So how have you handled the death of pets in your family?

Donna Donald

Donna Donald

Donna Donald is a Human Sciences specialist for Iowa State University Extension and Outreach who has spent her career working with families across the lifespan. She believes families are defined by function as well as form. Donna entered parenthood as a stepmother to three daughters and loves being a grandmother of seven young adults.

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And The People Cried

Horror – disbelief – anger – grief – sadness

People across this country and around the world experienced a wide range of emotion as news emerged of the indescribable tragedy in Connecticut. I, like many of you, reacted on many levels. I’m a mother, grandmother, and family life educator. I’ve spent a career working with families. I know personally the pain of sudden loss of life in my own family.

During the weeks and months ahead we will hear much about what causes these acts of violence and what should be done to prevent more. School safety systems, gun control, and mental health services will be hot topics of discussion. Politicians, law enforcement personnel, faith community leaders, and school administrators will attempt to define the problems and strategize solutions. Each of us has the opportunity and responsibility to weigh in on these important issues.

However, here in this blog, I want to focus on our roles as parents and grandparents. I want to bring the conversation into your home. Here is where we impact our children. As engaged parents, we must “be there” for our children. We use love and limits; we monitor their activities and whereabouts; we give them hope and aspirations for their future; we seek help when their needs surpass our abilities. We give soulful consideration to how we address violence – our language; interactions with others; choice of television shows, movies, games. And in doing so, we become part of the solution.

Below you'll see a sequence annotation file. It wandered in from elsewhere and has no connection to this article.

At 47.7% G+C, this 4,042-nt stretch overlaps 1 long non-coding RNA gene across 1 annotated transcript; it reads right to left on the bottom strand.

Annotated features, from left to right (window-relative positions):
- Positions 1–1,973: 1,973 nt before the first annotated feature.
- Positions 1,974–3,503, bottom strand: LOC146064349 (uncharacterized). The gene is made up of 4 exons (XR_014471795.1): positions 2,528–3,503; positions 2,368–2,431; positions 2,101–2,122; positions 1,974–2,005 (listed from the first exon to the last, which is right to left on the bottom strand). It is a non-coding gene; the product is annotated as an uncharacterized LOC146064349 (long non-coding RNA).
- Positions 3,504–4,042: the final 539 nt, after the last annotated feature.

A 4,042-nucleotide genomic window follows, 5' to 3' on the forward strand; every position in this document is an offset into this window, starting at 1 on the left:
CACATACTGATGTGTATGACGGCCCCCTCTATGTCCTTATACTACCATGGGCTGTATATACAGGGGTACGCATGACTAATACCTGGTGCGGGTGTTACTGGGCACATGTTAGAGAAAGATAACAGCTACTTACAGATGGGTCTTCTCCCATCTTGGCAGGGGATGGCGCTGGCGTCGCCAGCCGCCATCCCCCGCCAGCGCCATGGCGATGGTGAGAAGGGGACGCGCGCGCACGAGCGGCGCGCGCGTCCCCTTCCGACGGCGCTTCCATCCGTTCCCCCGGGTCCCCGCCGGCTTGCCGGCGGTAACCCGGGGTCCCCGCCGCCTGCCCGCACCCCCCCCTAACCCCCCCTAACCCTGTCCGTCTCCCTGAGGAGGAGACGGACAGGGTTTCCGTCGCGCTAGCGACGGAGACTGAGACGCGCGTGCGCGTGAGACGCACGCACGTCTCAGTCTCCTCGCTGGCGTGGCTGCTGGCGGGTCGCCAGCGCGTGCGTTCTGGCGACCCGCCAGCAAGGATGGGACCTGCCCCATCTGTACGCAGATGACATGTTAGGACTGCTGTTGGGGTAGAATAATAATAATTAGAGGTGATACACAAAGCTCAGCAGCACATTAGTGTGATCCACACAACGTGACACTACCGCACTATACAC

You will find many people offering ideas on how to help children. Let me suggest a few resources. Loss and grief- talking with children is an extension resource found at: http://www.extension.org/pages/9044/loss-and-grief-talking-with-children

Also check out these readings.

I would close my thoughts with the wish that you make your home a safe place. When everything and everywhere else seems scary, children need to know the comfort of a loving home. How are you providing comfort for your family in the aftermath of this recent tragedy?

Donna Donald

Donna Donald

Donna Donald is a Human Sciences specialist for Iowa State University Extension and Outreach who has spent her career working with families across the lifespan. She believes families are defined by function as well as form. Donna entered parenthood as a stepmother to three daughters and loves being a grandmother of seven young adults.